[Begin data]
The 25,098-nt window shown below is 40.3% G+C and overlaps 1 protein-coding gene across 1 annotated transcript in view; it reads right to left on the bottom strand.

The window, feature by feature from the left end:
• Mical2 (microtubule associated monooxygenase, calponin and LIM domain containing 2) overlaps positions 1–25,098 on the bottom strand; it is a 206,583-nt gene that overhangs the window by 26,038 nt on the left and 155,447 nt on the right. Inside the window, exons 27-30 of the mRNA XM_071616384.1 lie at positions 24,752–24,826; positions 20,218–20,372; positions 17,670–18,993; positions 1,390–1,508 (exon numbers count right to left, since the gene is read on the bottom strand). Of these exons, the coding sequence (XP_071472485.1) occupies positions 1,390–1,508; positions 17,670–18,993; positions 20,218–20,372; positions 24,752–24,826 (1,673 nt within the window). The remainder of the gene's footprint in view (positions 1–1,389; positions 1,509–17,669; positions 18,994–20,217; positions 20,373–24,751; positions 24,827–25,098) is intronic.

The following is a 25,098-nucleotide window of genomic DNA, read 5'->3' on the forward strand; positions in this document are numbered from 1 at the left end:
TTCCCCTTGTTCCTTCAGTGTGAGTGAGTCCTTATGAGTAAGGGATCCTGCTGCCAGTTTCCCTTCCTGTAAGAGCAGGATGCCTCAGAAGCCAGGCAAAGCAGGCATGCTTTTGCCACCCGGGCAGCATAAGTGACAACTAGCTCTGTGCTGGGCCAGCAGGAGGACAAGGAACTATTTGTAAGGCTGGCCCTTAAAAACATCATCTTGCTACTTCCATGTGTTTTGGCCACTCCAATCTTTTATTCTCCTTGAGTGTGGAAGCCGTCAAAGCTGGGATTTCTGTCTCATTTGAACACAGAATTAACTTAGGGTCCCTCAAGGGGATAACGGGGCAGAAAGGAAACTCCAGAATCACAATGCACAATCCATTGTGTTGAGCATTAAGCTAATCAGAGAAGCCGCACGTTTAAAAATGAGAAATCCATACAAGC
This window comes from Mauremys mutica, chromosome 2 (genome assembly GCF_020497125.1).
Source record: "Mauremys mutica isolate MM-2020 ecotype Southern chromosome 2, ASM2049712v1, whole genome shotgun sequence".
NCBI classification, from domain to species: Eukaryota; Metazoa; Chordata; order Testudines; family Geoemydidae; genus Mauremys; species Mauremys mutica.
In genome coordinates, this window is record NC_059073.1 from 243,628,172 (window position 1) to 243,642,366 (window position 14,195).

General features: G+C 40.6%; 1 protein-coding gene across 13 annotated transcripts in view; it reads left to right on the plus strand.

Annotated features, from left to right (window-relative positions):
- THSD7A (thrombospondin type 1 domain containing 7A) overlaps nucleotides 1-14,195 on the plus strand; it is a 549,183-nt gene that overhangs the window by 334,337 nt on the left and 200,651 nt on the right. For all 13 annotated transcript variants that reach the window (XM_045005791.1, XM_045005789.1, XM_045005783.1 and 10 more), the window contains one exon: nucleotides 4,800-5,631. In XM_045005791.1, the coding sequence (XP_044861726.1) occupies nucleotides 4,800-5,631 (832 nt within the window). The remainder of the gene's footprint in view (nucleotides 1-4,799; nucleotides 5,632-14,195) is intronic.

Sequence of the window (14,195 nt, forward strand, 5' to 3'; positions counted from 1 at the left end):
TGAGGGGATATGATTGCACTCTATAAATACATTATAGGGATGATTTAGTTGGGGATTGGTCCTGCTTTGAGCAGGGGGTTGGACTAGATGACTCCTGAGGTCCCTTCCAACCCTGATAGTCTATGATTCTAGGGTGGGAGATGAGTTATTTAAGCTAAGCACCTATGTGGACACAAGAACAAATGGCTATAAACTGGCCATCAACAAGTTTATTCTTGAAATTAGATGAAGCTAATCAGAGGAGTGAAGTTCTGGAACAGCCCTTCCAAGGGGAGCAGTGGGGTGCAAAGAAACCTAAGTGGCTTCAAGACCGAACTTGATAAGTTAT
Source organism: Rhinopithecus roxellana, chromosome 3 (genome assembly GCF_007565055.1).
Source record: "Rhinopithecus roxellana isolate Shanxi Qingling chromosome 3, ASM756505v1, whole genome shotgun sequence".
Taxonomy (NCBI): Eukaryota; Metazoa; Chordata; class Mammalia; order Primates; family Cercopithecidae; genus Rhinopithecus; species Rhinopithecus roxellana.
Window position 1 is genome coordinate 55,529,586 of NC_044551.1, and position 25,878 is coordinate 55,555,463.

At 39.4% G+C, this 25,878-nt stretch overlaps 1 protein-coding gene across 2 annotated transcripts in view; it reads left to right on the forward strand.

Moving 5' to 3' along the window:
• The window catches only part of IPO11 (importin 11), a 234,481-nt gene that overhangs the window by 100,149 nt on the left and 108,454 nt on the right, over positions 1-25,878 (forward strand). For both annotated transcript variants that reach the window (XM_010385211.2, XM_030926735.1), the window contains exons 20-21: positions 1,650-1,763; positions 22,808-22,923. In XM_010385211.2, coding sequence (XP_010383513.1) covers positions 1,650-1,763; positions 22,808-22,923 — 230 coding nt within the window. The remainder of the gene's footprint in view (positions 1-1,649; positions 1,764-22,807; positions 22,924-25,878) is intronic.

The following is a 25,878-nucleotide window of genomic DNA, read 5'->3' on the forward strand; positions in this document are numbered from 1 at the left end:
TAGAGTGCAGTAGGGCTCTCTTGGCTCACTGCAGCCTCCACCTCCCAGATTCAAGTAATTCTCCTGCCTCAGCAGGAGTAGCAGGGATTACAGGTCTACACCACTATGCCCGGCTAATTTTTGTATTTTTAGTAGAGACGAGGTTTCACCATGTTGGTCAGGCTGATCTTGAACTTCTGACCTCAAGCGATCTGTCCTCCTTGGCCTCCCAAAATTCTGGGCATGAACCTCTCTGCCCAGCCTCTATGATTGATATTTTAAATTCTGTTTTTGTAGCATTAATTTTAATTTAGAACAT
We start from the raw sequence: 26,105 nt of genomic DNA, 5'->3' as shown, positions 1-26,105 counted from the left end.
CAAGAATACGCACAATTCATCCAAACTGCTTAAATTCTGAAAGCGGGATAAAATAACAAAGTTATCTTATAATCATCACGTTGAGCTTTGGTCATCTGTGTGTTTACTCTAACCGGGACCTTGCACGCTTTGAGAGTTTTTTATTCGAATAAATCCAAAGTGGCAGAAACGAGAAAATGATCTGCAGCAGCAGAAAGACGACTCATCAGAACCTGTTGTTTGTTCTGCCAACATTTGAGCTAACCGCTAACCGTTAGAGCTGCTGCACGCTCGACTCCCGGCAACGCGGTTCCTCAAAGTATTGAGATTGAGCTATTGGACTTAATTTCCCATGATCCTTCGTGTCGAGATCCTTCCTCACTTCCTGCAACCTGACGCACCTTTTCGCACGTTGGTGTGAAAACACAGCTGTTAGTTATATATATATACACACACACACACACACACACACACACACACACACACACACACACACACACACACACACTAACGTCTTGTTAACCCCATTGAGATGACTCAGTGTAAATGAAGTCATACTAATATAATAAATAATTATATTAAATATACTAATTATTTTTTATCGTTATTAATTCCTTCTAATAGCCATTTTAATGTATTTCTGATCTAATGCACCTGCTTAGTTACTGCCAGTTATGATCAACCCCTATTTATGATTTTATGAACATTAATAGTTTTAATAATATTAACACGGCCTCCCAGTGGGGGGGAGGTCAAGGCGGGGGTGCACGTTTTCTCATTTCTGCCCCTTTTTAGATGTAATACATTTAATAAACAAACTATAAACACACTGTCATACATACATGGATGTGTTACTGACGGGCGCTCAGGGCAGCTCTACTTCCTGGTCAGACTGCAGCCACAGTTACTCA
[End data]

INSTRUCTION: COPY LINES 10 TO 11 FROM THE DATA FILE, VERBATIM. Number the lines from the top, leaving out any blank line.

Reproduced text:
General features: G+C 40.6%; 1 protein-coding gene across 13 annotated transcripts in view; it reads left to right on the plus strand.

Annotated features, from left to right (window-relative positions):